Nella's writings weren't exactly on my mind, Delafield and Bowen were, but when I saw this book in a second-hand shop in Charing Cross Road last October I didn't think twice. It contains excerpts from the diaries she kept from 1939 - 1965 as part of a Mass Observation project and is divided into two parts: War and Peace. At this point I've only read her writings from during the war as that is what interests me most but plan to go back for more soon.
Beginning her writings with the headline Housewife, 49 (her age) Nella describes her thoughts about a war which at first seems a million miles away from Barrow-in-Furness. Her eldest son Arthur is training to be a tax inspector while living in Manchester and his brother Cliff is about to be called into service. Her husband, Will, would appear to be one of the most frustrating stick-in-the-mud types you could ever meet.
'It's a good thing that my husband likes his bed and insists I go up when he does. I feel so over strung tonight I 'could fly' and know if left alone would have gone on sewing - silly to knock oneself up so early.'
Nella's writing must have been quite therapeutic as well as a documentary on life during wartime. Her voice is very much that of a woman frustrated by the confines of marriage. In many ways, the war provided an arena for her to utilize her organizational abilities and if she couldn't exude much in the way of control at home she could at the Red Cross canteen. Her discerning eye taking in every aspect from how much food 'the conchies' (conscientious objectors) got at mealtimes to the slipping standards of women in their dress...
'I could not help but think that many women are seizing the excuse of there 'being a war on' to give full rein to all the sloppy lazy streaks in their make-up. When the raids were on anything could be understood or forgiven - but WHY NOW? Surely it's best to try and keep on as usual and not let go and grow careless and untidy?'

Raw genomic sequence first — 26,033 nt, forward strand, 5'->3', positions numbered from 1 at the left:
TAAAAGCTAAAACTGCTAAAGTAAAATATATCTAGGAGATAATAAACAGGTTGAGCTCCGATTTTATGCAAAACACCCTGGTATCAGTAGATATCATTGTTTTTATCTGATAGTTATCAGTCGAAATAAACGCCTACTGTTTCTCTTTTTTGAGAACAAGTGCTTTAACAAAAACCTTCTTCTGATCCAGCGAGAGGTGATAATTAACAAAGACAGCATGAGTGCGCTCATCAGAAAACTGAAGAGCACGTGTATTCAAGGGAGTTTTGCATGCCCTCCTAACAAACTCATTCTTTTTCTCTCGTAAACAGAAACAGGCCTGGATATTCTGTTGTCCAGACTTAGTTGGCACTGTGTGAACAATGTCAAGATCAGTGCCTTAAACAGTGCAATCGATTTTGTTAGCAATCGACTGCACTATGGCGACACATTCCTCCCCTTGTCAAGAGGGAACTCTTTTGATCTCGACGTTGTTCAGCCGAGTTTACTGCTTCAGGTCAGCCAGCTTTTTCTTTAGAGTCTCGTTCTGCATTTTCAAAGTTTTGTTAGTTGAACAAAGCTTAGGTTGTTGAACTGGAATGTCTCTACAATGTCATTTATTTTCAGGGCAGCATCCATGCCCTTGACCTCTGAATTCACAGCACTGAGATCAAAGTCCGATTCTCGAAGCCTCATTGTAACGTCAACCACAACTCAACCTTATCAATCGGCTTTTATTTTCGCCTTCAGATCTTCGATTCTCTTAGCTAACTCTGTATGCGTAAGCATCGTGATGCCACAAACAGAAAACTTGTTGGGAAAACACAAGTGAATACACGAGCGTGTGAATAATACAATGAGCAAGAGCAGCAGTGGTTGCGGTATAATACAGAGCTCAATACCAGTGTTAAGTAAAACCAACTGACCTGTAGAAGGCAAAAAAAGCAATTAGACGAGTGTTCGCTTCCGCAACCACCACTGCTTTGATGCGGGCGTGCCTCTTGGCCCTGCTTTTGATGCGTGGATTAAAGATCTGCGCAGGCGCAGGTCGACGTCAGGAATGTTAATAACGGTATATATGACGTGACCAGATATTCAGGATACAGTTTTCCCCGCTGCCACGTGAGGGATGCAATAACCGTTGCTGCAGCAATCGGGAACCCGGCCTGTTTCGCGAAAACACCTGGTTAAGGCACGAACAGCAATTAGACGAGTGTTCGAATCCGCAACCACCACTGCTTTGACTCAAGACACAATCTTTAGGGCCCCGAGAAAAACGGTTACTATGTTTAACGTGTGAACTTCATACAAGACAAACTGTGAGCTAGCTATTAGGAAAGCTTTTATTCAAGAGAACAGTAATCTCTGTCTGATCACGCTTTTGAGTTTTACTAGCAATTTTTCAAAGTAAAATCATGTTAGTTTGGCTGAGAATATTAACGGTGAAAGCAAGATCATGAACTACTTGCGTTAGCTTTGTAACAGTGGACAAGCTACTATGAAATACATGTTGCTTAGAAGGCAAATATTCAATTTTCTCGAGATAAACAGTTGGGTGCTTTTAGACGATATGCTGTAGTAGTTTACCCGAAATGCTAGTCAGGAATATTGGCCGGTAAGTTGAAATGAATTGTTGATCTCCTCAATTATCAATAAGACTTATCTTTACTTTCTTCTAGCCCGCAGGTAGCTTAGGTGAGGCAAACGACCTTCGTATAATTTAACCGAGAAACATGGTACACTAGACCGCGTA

One of the vignettes from the book that stood out for me is of one of the ladies helping out at the canteen and her expanding girth. The fact that her husband had been absent for over a year while she had a close friendship with a South African officer was cause for much speculation. Once she realized her changing shape was being sized up she announced a case of fibroids and wore her coat over her dress for the duration. The fact that there is a wire cage in the front room to sleep under, cracks in the walls from bomb blasts and food shortages to deal with were just part of life but if social mores were deviated from it would amount to endless conversation. Even the editors of her diaries note that the amount of gossip was extensive at times but if I'm honest it makes for some of the best reading.
Nella was extremely proud of her domestic skills and would clean alongside her cleaning lady. Even if her husband was a bore she still worked tirelessly to put on as grand a spread for him as she could at dinnertime....
'I opened a small tin of grapefruit and served it first and then the roast lamb, baked potatoes and brown gravy and lots of lovely sweet sprouts from the garden. Then jellied apple pie, warm and fragrant with custard sauce....Everything was perfection and I could have purred like a happy cat.'
For Nella at least, and perhaps many women, the war was a chance to shine. It was an equalizer for those who became head of their household and young ladies who worked at the Yard alongside the men in trade. I have to say that at times I did find Nella's 'high and mighty' opinions a bit tiresome but overall the glimpses into her life were very interesting and insightful - not to mention addictive. Like eating a bowl of chips it was hard to stop and one entry would easily cascade into the next and the tasks needing attention on my own homefront were neglected.
My favourite war diary from one of England's 'domestic soldiers' remains to be Vere Hodgson's No Eggs and Few Oranges for its blitz spirit and images of London but first-hand stories from this era are finite and all are priceless.